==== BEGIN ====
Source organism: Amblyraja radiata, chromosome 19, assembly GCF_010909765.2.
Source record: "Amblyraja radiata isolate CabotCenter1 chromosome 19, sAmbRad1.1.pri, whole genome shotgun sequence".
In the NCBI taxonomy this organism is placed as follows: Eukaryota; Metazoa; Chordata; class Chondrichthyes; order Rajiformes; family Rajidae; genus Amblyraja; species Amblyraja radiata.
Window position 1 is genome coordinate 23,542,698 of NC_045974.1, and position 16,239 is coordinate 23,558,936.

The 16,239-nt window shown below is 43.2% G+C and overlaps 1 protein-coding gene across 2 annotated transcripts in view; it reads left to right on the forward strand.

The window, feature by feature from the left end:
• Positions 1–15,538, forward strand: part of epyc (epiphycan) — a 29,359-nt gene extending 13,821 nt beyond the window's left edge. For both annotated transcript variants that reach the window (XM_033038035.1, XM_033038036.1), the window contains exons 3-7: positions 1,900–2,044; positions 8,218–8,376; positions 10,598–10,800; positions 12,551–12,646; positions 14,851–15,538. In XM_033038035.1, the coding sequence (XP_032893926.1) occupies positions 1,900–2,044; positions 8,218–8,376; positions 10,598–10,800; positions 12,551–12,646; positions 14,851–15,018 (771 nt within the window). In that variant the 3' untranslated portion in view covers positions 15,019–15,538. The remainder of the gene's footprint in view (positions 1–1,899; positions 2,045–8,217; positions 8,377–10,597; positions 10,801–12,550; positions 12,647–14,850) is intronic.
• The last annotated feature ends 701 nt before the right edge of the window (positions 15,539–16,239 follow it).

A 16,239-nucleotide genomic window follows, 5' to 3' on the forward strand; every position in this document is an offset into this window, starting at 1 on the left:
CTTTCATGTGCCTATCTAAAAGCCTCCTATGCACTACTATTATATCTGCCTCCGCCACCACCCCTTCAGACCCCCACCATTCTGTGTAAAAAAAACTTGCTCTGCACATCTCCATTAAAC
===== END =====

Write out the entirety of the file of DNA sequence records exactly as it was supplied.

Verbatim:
Source organism: Amblyraja radiata, chromosome 19, assembly GCF_010909765.2.
Source record: "Amblyraja radiata isolate CabotCenter1 chromosome 19, sAmbRad1.1.pri, whole genome shotgun sequence".
In the NCBI taxonomy this organism is placed as follows: Eukaryota; Metazoa; Chordata; class Chondrichthyes; order Rajiformes; family Rajidae; genus Amblyraja; species Amblyraja radiata.
Window position 1 is genome coordinate 23,542,698 of NC_045974.1, and position 16,239 is coordinate 23,558,936.

The 16,239-nt window shown below is 43.2% G+C and overlaps 1 protein-coding gene across 2 annotated transcripts in view; it reads left to right on the forward strand.

The window, feature by feature from the left end:
• Positions 1–15,538, forward strand: part of epyc (epiphycan) — a 29,359-nt gene extending 13,821 nt beyond the window's left edge. For both annotated transcript variants that reach the window (XM_033038035.1, XM_033038036.1), the window contains exons 3-7: positions 1,900–2,044; positions 8,218–8,376; positions 10,598–10,800; positions 12,551–12,646; positions 14,851–15,538. In XM_033038035.1, the coding sequence (XP_032893926.1) occupies positions 1,900–2,044; positions 8,218–8,376; positions 10,598–10,800; positions 12,551–12,646; positions 14,851–15,018 (771 nt within the window). In that variant the 3' untranslated portion in view covers positions 15,019–15,538. The remainder of the gene's footprint in view (positions 1–1,899; positions 2,045–8,217; positions 8,377–10,597; positions 10,801–12,550; positions 12,647–14,850) is intronic.
• The last annotated feature ends 701 nt before the right edge of the window (positions 15,539–16,239 follow it).

A 16,239-nucleotide genomic window follows, 5' to 3' on the forward strand; every position in this document is an offset into this window, starting at 1 on the left:
CTTTCATGTGCCTATCTAAAAGCCTCCTATGCACTACTATTATATCTGCCTCCGCCACCACCCCTTCAGACCCCCACCATTCTGTGTAAAAAAAACTTGCTCTGCACATCTCCATTAAAC